Detroit Metal City Vol. 1

By Kiminori Wakasugi
200 pages, black and white
Published by Viz

This may sound strange, but comics like Detroit Metal City are, I think, an argument for why a collected edition is not always better. Don’t get me wrong, I like this first volume of heavy metal silliness. But this is definitely an example how when it comes to just from a pure reading standpoint, I wish I’d been reading it as a serialized comic every week.

Soichi Negishi loves pop music, especially from Sweden. His favorite movie is Amelie. He’s a soft-spoken, sweet guy. Or at least, by day. At night, he puts on his makeup and becomes Krauser II, the lead singer for the death metal band Detroit Metal City. Even as Detroit Metal City (or DMC) becomes more and more popular, though, can Soichi continue to juggle his double life?

Reading the first chapter of Detroit Metal City, I laughed a lot at this deliberately over-the-top extravaganza of in-your-face metal. The lyrics to their songs are a parody of death metal, nothing but profanity and mentions of hell, with occasional diversions of just how you’re going to do things to people while in hell. And then, of course, we get the innocent Soichi who meekly moves through life and wishes that he could end up with a girlfriend. It’s a classic Dr. Jekyll and Mr. Hyde pairing in many ways. So as you see Soichi go on a date, or try to hide his job from his parents, or appear on live television, Soichi’s attempts to try and keep these different halves of his personality grow more and more futile. It’s silly, it’s fun, it’s easy to enjoy.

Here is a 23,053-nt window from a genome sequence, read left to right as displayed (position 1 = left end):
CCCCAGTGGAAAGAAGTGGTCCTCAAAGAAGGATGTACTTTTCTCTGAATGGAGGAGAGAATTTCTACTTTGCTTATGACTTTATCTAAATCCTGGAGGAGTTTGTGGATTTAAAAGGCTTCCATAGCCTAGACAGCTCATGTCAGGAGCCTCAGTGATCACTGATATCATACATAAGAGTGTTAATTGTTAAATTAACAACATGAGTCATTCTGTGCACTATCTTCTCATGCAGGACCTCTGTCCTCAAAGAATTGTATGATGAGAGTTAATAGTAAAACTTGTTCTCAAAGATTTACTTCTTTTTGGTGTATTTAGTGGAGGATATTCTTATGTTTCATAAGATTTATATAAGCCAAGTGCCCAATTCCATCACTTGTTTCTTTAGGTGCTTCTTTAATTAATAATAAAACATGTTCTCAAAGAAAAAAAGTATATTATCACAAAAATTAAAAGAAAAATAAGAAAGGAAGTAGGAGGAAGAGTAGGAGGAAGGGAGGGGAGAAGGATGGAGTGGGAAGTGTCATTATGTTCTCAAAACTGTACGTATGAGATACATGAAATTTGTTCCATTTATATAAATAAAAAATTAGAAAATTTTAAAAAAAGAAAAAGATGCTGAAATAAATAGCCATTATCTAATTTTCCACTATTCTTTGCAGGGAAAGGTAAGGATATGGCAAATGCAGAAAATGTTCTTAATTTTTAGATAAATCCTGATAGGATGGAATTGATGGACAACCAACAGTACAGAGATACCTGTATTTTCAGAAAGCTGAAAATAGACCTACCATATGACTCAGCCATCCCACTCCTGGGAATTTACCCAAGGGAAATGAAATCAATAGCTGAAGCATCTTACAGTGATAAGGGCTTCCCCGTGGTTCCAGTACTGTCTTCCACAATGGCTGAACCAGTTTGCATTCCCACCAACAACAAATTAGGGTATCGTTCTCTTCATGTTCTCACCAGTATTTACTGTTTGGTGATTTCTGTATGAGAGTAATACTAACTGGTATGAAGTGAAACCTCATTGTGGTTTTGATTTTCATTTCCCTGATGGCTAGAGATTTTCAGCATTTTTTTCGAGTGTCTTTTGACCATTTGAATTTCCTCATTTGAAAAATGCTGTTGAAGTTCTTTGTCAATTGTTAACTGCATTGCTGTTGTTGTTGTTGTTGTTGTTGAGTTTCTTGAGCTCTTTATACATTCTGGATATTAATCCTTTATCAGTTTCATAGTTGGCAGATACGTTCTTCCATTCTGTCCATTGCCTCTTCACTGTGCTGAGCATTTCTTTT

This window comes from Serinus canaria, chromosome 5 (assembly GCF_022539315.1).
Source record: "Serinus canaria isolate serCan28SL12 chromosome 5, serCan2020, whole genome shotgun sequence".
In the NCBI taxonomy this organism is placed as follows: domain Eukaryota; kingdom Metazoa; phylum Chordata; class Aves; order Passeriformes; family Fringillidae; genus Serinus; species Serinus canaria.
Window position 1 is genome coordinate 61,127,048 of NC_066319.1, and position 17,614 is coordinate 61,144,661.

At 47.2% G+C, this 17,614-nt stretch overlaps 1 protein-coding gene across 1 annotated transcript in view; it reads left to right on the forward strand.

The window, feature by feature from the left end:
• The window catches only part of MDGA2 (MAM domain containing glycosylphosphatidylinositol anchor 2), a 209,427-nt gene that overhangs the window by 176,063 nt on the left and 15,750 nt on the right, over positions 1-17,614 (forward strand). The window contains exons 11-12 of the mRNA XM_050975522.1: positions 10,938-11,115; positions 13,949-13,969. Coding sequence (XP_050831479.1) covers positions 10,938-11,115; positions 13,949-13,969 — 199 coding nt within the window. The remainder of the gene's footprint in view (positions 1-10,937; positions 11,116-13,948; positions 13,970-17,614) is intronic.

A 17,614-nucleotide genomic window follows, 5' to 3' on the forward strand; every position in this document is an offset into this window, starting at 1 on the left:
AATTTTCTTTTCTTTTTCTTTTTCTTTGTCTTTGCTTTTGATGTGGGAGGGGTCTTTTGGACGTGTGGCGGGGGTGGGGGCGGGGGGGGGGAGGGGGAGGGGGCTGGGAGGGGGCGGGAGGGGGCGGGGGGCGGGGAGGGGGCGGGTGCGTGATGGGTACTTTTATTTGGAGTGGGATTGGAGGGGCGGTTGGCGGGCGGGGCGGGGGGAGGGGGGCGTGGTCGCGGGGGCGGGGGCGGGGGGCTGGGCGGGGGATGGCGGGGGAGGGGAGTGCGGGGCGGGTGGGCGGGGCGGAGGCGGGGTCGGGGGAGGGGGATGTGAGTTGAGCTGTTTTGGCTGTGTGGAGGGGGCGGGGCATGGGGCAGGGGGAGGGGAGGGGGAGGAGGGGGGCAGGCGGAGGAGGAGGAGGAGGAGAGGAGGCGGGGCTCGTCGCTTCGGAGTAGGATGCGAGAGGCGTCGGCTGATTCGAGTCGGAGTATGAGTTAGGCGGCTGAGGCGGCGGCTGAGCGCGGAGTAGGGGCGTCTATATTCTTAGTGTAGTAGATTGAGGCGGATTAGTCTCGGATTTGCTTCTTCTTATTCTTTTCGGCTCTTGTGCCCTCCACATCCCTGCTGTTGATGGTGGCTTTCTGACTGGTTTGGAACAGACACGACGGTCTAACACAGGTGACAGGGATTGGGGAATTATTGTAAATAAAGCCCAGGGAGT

That said, though, the one failing of Detroit Metal City is that when reading it in a collected form, the stories can start to get a little repetitive. There isn’t quite enough variation from one piece to the next, with the end result being that you’re actually better off reading one chapter a week. Don’t get me wrong, I understand that if there wasn’t the collected edition we probably wouldn’t see any of Detroit Metal City in English. But I think you’re doing the product a favor by reading it piece by piece, because each new chapter will end up feeling a little fresher and more entertaining. Once I started taking breaks between chapters, all of the fun of Detroit Metal City came rushing back.

Wakasugi’s art is surprisingly clean and almost cute for a book about a death metal group. As strange as it may sound, Wakasugi draws his characters with such clean, soft lines that every now and then the members of DMC actually look sort of sweet. Of course, that’s usually right before they start simulating having sex with someone while on stage, or screaming more profanities. Still, it’s not the sort of art you might have expected. It does make me think more and more that it’s the quieter side of Soichi that is the "real" personality; it certainly matches much more with his life than with Krauser II’s debauchery.

Detroit Metal City Vol. 1 is a fun book, but it’s best read in short doses. That way, you can get the full metaltastic impact from each story. Wakasugi’s got a good sense of humor, and it’s fun to take a plunge into his over-the-top metal parody. And hey, any book which includes free temporary tattoos in the back gets an automatic bonus point from me. Detroit Metal City definitely brings in the noise.

Purchase Links: | Powell’s Books

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